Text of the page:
Whose car is it?

A: Kuruma wa dare no desu ka?

B: Dare no kuruma desu ka?

I'm just a beginner but I'm sure these two expressions mean the same thing.

viz. Whose car is it?

I feel that A is more colloquial than B, would I be right?

Version A is how I would have translated the expression.

How would you have translated it?

Is there a more of a nuanced different between these two versions?


I think there are some nuances here. They are hard to translate into English.

Kuruma wa dare no desu ka? That car - whose is it? By putting 'kuruma' at the front of the sentence I am emphasising it. I would use this if there were a number of vehicles in front of us and I wanted to ask specifically about the car rather than the bicycle or the bus.

Dare no kuruma desu ka? Who does that car belong to? Perhaps we've already been talking about the car or perhaps it's the only vehicle in front of us. What I want to know about is the person who it belongs to.


Since some context has been omitted, we will assume that the car being referenced is directly before the speaker and listener, making 'this' the relevant adjective for purposes of translation.

Also omitted is the noun (kuruma) following 'no' in the first sentence and the topic in the second sentence. While this is completely natural, especially in spoken Japanese, when formulating a 'complete sentence' and when translating, what is omitted should still be considered.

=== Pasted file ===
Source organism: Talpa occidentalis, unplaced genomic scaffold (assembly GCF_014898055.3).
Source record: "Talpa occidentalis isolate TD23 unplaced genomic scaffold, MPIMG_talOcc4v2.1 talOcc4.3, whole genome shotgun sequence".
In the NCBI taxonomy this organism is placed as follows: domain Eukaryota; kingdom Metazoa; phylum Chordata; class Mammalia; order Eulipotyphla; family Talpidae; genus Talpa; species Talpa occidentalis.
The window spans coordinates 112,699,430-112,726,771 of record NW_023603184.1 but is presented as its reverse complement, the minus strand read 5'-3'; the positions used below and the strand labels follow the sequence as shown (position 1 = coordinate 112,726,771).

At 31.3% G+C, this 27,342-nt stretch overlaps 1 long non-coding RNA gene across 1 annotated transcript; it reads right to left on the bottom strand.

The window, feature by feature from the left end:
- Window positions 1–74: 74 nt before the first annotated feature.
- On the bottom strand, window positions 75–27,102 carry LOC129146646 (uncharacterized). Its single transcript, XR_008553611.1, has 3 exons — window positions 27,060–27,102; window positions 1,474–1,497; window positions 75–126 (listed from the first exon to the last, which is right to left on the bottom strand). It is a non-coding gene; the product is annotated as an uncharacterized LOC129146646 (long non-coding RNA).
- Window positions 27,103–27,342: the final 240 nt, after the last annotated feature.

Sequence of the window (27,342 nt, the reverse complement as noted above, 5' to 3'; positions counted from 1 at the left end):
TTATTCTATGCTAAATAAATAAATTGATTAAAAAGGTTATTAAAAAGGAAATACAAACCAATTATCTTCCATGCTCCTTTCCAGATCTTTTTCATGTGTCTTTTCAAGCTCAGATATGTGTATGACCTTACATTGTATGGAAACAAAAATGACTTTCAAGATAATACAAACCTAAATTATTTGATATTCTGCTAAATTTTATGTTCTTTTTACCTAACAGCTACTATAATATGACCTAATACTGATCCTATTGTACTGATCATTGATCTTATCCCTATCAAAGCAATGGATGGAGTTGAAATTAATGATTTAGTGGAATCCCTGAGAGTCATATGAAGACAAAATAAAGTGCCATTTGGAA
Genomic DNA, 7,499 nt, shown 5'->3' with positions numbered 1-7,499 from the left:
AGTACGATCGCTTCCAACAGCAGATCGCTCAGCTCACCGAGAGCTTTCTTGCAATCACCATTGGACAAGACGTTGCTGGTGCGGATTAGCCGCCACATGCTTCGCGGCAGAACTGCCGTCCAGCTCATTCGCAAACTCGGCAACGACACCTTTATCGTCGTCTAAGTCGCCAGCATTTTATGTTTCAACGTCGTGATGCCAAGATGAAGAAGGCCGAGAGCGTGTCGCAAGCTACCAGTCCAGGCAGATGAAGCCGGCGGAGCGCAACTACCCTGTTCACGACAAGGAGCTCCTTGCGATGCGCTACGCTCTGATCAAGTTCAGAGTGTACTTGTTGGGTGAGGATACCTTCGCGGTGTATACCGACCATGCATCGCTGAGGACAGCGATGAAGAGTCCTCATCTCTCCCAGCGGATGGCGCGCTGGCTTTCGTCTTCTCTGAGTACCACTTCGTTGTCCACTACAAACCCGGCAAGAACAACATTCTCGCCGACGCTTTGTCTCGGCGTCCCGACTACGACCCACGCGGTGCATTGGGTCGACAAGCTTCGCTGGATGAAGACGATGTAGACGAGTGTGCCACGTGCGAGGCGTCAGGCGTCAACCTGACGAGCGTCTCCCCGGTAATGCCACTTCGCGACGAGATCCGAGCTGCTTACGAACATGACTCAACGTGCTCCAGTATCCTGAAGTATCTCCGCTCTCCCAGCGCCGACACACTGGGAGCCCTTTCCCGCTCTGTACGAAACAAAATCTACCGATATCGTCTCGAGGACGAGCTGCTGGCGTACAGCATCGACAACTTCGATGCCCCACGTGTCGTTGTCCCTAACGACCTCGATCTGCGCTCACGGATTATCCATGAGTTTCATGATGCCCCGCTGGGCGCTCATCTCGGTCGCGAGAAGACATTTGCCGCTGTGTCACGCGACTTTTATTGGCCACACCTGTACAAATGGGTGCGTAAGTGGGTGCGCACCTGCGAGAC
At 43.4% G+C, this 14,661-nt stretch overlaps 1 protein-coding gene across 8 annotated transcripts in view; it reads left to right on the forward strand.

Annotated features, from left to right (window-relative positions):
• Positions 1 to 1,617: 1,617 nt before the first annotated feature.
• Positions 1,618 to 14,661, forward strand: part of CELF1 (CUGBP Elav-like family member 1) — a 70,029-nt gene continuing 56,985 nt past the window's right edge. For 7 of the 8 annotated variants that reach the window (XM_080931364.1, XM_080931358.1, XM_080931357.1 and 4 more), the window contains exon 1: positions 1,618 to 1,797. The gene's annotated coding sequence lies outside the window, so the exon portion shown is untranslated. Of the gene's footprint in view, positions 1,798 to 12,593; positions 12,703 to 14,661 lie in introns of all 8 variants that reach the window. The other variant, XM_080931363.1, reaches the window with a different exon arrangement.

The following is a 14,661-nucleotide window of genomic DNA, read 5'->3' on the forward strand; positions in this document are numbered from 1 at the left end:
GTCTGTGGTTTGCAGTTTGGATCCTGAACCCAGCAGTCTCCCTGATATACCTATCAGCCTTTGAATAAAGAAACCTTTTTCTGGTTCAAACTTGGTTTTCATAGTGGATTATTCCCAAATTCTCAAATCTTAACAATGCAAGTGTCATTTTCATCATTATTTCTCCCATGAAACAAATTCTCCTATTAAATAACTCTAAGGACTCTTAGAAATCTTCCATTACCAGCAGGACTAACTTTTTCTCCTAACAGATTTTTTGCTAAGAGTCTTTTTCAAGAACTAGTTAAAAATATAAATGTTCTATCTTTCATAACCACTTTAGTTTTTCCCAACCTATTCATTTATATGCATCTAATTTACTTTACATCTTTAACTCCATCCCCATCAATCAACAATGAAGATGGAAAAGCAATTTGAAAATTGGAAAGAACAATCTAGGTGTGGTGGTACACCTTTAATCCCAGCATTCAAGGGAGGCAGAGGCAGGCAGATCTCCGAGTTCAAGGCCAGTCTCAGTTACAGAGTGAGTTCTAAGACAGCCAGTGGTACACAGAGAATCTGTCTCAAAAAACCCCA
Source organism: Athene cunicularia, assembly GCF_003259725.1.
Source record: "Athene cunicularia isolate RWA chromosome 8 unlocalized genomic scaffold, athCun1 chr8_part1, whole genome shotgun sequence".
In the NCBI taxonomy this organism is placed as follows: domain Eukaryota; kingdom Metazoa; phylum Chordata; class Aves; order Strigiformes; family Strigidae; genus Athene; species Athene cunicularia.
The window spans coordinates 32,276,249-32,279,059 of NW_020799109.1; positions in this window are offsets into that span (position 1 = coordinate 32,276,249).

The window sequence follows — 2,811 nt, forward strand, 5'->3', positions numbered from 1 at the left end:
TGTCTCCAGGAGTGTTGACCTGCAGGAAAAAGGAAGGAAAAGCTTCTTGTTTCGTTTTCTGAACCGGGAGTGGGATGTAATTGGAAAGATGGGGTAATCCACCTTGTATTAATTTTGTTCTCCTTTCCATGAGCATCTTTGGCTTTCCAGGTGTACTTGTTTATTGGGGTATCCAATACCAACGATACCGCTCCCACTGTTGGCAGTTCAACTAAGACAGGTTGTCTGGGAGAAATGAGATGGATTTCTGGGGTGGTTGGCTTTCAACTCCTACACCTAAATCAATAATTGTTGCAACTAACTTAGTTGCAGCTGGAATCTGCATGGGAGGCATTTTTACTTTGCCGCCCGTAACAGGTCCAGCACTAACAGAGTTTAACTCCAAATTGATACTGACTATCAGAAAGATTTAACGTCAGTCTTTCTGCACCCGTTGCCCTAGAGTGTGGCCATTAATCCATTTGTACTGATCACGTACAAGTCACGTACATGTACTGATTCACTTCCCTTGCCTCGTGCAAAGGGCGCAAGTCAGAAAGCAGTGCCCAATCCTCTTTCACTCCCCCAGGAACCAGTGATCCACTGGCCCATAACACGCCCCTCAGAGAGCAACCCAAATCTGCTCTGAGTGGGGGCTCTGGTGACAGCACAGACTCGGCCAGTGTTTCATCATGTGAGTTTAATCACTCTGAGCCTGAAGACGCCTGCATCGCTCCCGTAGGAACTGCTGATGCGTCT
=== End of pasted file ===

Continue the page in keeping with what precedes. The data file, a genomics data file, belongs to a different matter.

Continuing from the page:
A. (Kono) kuruma wa dare no (kuruma) desu ka? (This) Car is whose (car)?
B. (Kore wa / Kono kuruma wa) Dare no kuruma desu ka? (This / This car is) Whose car?

If we look at both 'completed' sentences above we can see that they are saying the exact same thing, namely: Kono kuruma wa dare no kuruma desu ka? What has been omitted for the sake of brevity, naturalness, politeness, or personal preference is what makes them different. I wouldn't say that there is any real difference in nuance.

B seems far more casual/colloquial to me, for it contains the necessary elements for comprehension while being more compact/brief.

I would translate either as 'Whose car is this?'.

  • I like what you say about the need to consider what has been omitted when translating. – tomi Nov 13 '19 at 21:09

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